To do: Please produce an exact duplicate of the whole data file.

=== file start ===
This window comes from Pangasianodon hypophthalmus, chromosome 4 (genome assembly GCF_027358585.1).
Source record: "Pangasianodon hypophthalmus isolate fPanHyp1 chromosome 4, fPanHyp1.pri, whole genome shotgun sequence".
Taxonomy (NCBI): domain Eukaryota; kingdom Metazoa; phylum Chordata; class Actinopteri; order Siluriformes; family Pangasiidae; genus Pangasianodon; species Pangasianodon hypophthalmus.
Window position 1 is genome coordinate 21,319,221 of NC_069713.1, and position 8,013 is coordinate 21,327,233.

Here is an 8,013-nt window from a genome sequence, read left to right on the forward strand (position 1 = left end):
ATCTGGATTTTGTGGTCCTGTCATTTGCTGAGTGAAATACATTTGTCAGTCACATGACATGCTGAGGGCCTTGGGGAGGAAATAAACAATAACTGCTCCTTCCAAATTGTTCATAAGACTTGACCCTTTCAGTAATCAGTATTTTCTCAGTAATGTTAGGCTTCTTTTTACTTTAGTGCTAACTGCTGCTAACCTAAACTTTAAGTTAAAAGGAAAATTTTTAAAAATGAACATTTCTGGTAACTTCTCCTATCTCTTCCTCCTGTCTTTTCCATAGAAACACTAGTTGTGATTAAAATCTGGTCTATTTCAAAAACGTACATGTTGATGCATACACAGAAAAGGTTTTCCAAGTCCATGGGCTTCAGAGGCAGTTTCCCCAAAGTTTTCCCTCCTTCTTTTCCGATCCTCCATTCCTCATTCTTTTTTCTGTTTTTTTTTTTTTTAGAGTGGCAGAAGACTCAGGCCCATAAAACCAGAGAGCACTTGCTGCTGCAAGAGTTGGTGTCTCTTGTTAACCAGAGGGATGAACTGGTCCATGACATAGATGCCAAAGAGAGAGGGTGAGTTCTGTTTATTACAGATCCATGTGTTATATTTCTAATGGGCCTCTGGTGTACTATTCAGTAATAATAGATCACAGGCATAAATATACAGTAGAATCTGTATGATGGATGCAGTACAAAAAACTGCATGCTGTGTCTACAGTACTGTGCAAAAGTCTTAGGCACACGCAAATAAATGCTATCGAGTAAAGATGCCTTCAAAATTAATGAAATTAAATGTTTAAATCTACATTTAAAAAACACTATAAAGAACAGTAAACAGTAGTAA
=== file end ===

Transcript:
This window comes from Pangasianodon hypophthalmus, chromosome 4 (genome assembly GCF_027358585.1).
Source record: "Pangasianodon hypophthalmus isolate fPanHyp1 chromosome 4, fPanHyp1.pri, whole genome shotgun sequence".
Taxonomy (NCBI): domain Eukaryota; kingdom Metazoa; phylum Chordata; class Actinopteri; order Siluriformes; family Pangasiidae; genus Pangasianodon; species Pangasianodon hypophthalmus.
Window position 1 is genome coordinate 21,319,221 of NC_069713.1, and position 8,013 is coordinate 21,327,233.

Here is an 8,013-nt window from a genome sequence, read left to right on the forward strand (position 1 = left end):
ATCTGGATTTTGTGGTCCTGTCATTTGCTGAGTGAAATACATTTGTCAGTCACATGACATGCTGAGGGCCTTGGGGAGGAAATAAACAATAACTGCTCCTTCCAAATTGTTCATAAGACTTGACCCTTTCAGTAATCAGTATTTTCTCAGTAATGTTAGGCTTCTTTTTACTTTAGTGCTAACTGCTGCTAACCTAAACTTTAAGTTAAAAGGAAAATTTTTAAAAATGAACATTTCTGGTAACTTCTCCTATCTCTTCCTCCTGTCTTTTCCATAGAAACACTAGTTGTGATTAAAATCTGGTCTATTTCAAAAACGTACATGTTGATGCATACACAGAAAAGGTTTTCCAAGTCCATGGGCTTCAGAGGCAGTTTCCCCAAAGTTTTCCCTCCTTCTTTTCCGATCCTCCATTCCTCATTCTTTTTTCTGTTTTTTTTTTTTTTAGAGTGGCAGAAGACTCAGGCCCATAAAACCAGAGAGCACTTGCTGCTGCAAGAGTTGGTGTCTCTTGTTAACCAGAGGGATGAACTGGTCCATGACATAGATGCCAAAGAGAGAGGGTGAGTTCTGTTTATTACAGATCCATGTGTTATATTTCTAATGGGCCTCTGGTGTACTATTCAGTAATAATAGATCACAGGCATAAATATACAGTAGAATCTGTATGATGGATGCAGTACAAAAAACTGCATGCTGTGTCTACAGTACTGTGCAAAAGTCTTAGGCACACGCAAATAAATGCTATCGAGTAAAGATGCCTTCAAAATTAATGAAATTAAATGTTTAAATCTACATTTAAAAAACACTATAAAGAACAGTAAACAGTAGTAA